Six Tips for Buying a Vintage Break-Action Shotgun

When picking out a vintage shotgun there are so many different things to consider. After all, there’s always some risk/concern when you buy anything used – and shotguns are no exception. These tips will help ensure you get the right gun.

Related Article: History of Colt’s Snake Guns

Fitting the Gun: Length of Pull, Cast, Drop at Comb, Face & Heel

First and foremost, the gun has to fit you. If it doesn’t move and point naturally with you, then you’re not going to hit anything. Because you’re buying an older gun that was made for (or altered by) one or many previous owners, you’ve got to be sure the gun fits you properly.

A vintage shotgun’s cast to the left or right is used to ensure proper placement of the shooter’s eye over the center of the rib. If the cast isn’t right, you’ll notice it right away because your eye won’t line up correctly.

The length of pull on vintage shotguns is often – but not always – shorter than what you’d find on a new, modern shotgun. Bringing the gun to your shoulder will immediately tell you if it’s too long or short. Simply put, it just won’t feel right. 

The gunstock’s drop is equally important and can cause you to shoot too high or too low if it’s not properly aligned. Try out several guns and take measurements at each of the drop points from the barrel alignment so that you can compare guns and know what measurements are right for you.

Fox Sterlingworth

The lever on this 16-gauge Fox Sterlingworth from 1918 sits just ever so slightly to the right of center – and that’s a good thing.

Chamber Length

Vintage shotguns will often have shorter chamber lengths. This is due to the fact that shot shells of yesteryear that were made from paper or metal and used fiber wads that were of different dimensions than the plastic hull and shot cups we have today. While you might be able to fit the same shells you usually use into a vintage gun, there’s a chance it’ll end up stuck in the chamber once fired. You may also experience an increase in recoil due to the extra pressure build-up. It’s possible to have the chambers lengthened, but it’s easier (and cheaper) to buy shorter shells.

Barrel Length

For one reason or another, a previous owner may have cut down the barrels on a shotgun. There are a few easy ways to tell if this has been done. First, measure them. Uncut barrels will always be in whole-number increments. If you come up with a fraction, then they’ve been cut. Also, look for abrupt changes in engraving patterns or truncated words. Cut barrels will often interfere with the flow of rib engraving or any markings that were originally on the end of the barrels.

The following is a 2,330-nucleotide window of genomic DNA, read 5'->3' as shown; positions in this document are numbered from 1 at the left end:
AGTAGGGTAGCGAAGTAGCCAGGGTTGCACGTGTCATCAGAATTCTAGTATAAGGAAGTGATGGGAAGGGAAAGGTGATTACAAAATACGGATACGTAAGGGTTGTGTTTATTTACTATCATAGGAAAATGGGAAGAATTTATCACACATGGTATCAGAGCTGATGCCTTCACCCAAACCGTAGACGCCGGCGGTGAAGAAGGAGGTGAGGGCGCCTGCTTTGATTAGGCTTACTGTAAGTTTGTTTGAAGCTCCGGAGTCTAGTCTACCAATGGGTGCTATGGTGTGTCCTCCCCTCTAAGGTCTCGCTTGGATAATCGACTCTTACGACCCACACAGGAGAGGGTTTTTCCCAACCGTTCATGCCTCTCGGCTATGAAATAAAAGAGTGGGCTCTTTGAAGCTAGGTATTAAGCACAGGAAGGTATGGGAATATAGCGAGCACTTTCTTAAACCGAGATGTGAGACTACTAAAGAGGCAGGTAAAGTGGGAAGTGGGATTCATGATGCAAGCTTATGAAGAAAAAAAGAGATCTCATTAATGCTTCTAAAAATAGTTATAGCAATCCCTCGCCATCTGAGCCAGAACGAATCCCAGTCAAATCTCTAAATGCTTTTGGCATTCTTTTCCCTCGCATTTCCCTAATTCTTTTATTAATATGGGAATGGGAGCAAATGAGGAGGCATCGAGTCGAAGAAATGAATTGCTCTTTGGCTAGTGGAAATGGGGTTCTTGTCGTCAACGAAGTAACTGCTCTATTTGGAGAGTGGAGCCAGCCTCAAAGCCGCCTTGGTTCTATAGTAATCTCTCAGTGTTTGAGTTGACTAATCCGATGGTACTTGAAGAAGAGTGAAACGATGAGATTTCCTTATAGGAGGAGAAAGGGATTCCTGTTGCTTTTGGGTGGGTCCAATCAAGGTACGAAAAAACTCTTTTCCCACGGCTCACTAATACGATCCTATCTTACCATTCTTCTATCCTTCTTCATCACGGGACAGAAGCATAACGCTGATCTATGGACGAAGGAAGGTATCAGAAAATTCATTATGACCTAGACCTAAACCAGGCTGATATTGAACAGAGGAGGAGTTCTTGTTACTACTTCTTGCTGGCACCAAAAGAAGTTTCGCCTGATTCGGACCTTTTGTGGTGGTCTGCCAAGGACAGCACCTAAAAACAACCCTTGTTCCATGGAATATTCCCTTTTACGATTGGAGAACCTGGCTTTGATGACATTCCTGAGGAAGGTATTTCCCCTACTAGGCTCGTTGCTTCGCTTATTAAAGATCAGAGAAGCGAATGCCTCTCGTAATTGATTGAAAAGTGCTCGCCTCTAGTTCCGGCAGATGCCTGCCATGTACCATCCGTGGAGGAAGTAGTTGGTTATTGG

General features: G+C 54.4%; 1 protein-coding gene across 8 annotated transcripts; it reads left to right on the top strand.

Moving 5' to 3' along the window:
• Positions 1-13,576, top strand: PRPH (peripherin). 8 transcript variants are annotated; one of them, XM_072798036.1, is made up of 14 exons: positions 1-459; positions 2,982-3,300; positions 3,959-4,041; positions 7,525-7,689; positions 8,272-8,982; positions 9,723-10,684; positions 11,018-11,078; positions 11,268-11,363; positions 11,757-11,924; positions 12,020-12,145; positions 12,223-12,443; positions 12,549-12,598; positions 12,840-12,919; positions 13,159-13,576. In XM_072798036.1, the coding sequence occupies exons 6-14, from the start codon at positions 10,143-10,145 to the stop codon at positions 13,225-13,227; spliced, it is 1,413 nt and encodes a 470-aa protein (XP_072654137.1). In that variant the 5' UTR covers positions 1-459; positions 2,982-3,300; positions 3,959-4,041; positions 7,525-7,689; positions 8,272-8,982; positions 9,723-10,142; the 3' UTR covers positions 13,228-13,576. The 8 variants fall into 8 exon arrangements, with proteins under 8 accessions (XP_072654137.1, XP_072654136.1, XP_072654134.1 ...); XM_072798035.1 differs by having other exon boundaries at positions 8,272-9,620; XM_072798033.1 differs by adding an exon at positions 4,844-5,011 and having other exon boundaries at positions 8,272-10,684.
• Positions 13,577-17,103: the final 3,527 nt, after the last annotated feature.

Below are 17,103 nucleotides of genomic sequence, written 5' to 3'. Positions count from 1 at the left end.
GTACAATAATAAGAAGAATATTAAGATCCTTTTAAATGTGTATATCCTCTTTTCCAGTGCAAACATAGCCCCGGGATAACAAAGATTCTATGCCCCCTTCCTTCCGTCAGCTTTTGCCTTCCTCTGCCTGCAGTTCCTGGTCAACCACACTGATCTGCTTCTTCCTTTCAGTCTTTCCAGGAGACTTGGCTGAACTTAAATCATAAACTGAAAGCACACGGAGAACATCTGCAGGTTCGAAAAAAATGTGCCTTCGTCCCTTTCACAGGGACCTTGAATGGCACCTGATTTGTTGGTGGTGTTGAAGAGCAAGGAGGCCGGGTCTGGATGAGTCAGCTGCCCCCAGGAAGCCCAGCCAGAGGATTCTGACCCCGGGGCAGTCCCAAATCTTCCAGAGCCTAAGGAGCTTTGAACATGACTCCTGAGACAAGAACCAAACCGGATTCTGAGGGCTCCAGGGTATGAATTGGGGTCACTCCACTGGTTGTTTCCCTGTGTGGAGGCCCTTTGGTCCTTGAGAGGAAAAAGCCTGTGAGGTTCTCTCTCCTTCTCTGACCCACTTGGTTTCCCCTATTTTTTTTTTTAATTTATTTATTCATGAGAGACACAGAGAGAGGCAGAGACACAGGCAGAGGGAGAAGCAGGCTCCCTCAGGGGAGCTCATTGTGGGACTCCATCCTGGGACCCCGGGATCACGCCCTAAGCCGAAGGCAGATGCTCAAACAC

Fox Sterlingworth

The fit between barrels and frame on this Fox Sterlingworth is nice and tight, making it safe to shoot for decades to come.

Barrel Thickness

Like all things that see repetitive use over the decades, shotgun barrels do wear out. This could have been expedited by the use of older powder that didn’t burn as clean as modern powder, use of corrosive primers, or lack of proper maintenance for years on end. This can cause pitting that, if deep enough, can make the barrels too thin to be used safely. Make sure you give the barrels a good look and ensure that they’re free of any fouling that may be concealing pits or other kinds of damage.

Hinge Pin

Be sure to check the fit between the action and the barrels. A shotgun’s hinge pin can wear out over time, making the fit sloppy and loose. A loose fit between these surfaces can cause gas to blow back into your face. Make sure you take the barrels out of the action and examine the mating surfaces. Be wary of any misshapen spots that could have been created by trying to bend the parts and create a false sense of proper fit.

Locking Mechanism and Lever

Take a look at the lever that’s used to disengage the locking mechanism. A proper lever should be centered or just to the right of the action. If the lever rests to the left, it could be a sign of excessive wear.

Baker Shotgun

The “trade name” New Era shotgun from Baker – like the one in this ad – would have made a great, affordable gun at the turn of the 20th century as well as today.

BONUS: The Finish

Sometimes it’s very obvious that a shotgun has been re-blued. This could be because the markings are no longer as sharp, the color doesn’t look quite right compared to guns you know are original, or the color isn’t consistent for the full length of the barrels or action.

Re-bluing in and of itself isn’t an issue when done properly. Older shotgun ribs were often attached with soft solder. If the person who re-blues the barrels uses the hot caustic method instead of rust or cold bluing, the original rib solder can be weakened, and the rib may eventually separate from the barrels. Test the barrels by hitting them with a soft mallet or your shoe. They should ring clearly; if you hear a rattle instead, then you know something is up with the fit between the rib and barrels.


Without a doubt, this list is not exhaustive; but it’s an excellent place to start. In addition to the things on this list, I’d recommend that you look at a lot of shotguns, bring a friend or family member who has bought a used shotgun before, and have a qualified gunsmith look it over if you have any doubts. If you do all of these things, you’ll be well on your way to breathing new life into an old shotgun.

For more information on vintage shotguns, visit: Contributor: T. Logan Metesh

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